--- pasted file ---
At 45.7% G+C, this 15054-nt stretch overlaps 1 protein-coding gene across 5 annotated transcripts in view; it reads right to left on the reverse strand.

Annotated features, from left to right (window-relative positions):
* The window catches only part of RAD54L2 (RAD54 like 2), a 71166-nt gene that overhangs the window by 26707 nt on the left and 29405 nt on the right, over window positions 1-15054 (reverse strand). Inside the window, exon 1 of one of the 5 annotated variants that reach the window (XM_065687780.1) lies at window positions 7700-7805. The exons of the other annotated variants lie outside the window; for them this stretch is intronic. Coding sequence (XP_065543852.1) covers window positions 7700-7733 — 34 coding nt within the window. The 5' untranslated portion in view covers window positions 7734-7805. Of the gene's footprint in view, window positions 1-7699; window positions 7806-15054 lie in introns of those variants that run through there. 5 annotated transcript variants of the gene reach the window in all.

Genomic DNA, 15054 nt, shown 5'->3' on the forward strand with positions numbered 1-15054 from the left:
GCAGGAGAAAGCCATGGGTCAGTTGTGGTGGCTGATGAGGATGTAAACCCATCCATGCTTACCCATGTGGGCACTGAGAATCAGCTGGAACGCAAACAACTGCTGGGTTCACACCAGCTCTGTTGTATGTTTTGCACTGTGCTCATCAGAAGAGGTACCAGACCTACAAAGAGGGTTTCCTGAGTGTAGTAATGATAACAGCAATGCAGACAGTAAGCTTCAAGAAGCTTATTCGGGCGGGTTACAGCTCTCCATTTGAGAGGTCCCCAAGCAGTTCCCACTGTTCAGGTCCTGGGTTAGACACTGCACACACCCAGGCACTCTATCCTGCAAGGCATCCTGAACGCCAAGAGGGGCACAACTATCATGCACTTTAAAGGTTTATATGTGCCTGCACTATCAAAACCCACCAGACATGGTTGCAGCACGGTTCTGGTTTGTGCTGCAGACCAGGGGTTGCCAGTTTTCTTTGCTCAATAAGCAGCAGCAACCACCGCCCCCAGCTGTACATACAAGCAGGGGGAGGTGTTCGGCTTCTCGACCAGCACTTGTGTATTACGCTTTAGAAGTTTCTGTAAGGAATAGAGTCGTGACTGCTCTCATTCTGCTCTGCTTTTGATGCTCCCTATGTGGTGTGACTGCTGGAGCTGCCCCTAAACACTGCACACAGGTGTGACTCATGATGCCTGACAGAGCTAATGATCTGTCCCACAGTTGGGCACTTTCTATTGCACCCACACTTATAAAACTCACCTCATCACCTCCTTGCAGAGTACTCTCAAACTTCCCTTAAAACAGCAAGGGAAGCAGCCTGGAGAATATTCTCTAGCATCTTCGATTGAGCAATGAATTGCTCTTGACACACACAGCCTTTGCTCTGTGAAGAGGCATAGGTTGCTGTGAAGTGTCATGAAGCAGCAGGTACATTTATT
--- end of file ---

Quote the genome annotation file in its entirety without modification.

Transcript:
At 45.7% G+C, this 15054-nt stretch overlaps 1 protein-coding gene across 5 annotated transcripts in view; it reads right to left on the reverse strand.

Annotated features, from left to right (window-relative positions):
* The window catches only part of RAD54L2 (RAD54 like 2), a 71166-nt gene that overhangs the window by 26707 nt on the left and 29405 nt on the right, over window positions 1-15054 (reverse strand). Inside the window, exon 1 of one of the 5 annotated variants that reach the window (XM_065687780.1) lies at window positions 7700-7805. The exons of the other annotated variants lie outside the window; for them this stretch is intronic. Coding sequence (XP_065543852.1) covers window positions 7700-7733 — 34 coding nt within the window. The 5' untranslated portion in view covers window positions 7734-7805. Of the gene's footprint in view, window positions 1-7699; window positions 7806-15054 lie in introns of those variants that run through there. 5 annotated transcript variants of the gene reach the window in all.

Genomic DNA, 15054 nt, shown 5'->3' on the forward strand with positions numbered 1-15054 from the left:
GCAGGAGAAAGCCATGGGTCAGTTGTGGTGGCTGATGAGGATGTAAACCCATCCATGCTTACCCATGTGGGCACTGAGAATCAGCTGGAACGCAAACAACTGCTGGGTTCACACCAGCTCTGTTGTATGTTTTGCACTGTGCTCATCAGAAGAGGTACCAGACCTACAAAGAGGGTTTCCTGAGTGTAGTAATGATAACAGCAATGCAGACAGTAAGCTTCAAGAAGCTTATTCGGGCGGGTTACAGCTCTCCATTTGAGAGGTCCCCAAGCAGTTCCCACTGTTCAGGTCCTGGGTTAGACACTGCACACACCCAGGCACTCTATCCTGCAAGGCATCCTGAACGCCAAGAGGGGCACAACTATCATGCACTTTAAAGGTTTATATGTGCCTGCACTATCAAAACCCACCAGACATGGTTGCAGCACGGTTCTGGTTTGTGCTGCAGACCAGGGGTTGCCAGTTTTCTTTGCTCAATAAGCAGCAGCAACCACCGCCCCCAGCTGTACATACAAGCAGGGGGAGGTGTTCGGCTTCTCGACCAGCACTTGTGTATTACGCTTTAGAAGTTTCTGTAAGGAATAGAGTCGTGACTGCTCTCATTCTGCTCTGCTTTTGATGCTCCCTATGTGGTGTGACTGCTGGAGCTGCCCCTAAACACTGCACACAGGTGTGACTCATGATGCCTGACAGAGCTAATGATCTGTCCCACAGTTGGGCACTTTCTATTGCACCCACACTTATAAAACTCACCTCATCACCTCCTTGCAGAGTACTCTCAAACTTCCCTTAAAACAGCAAGGGAAGCAGCCTGGAGAATATTCTCTAGCATCTTCGATTGAGCAATGAATTGCTCTTGACACACACAGCCTTTGCTCTGTGAAGAGGCATAGGTTGCTGTGAAGTGTCATGAAGCAGCAGGTACATTTATT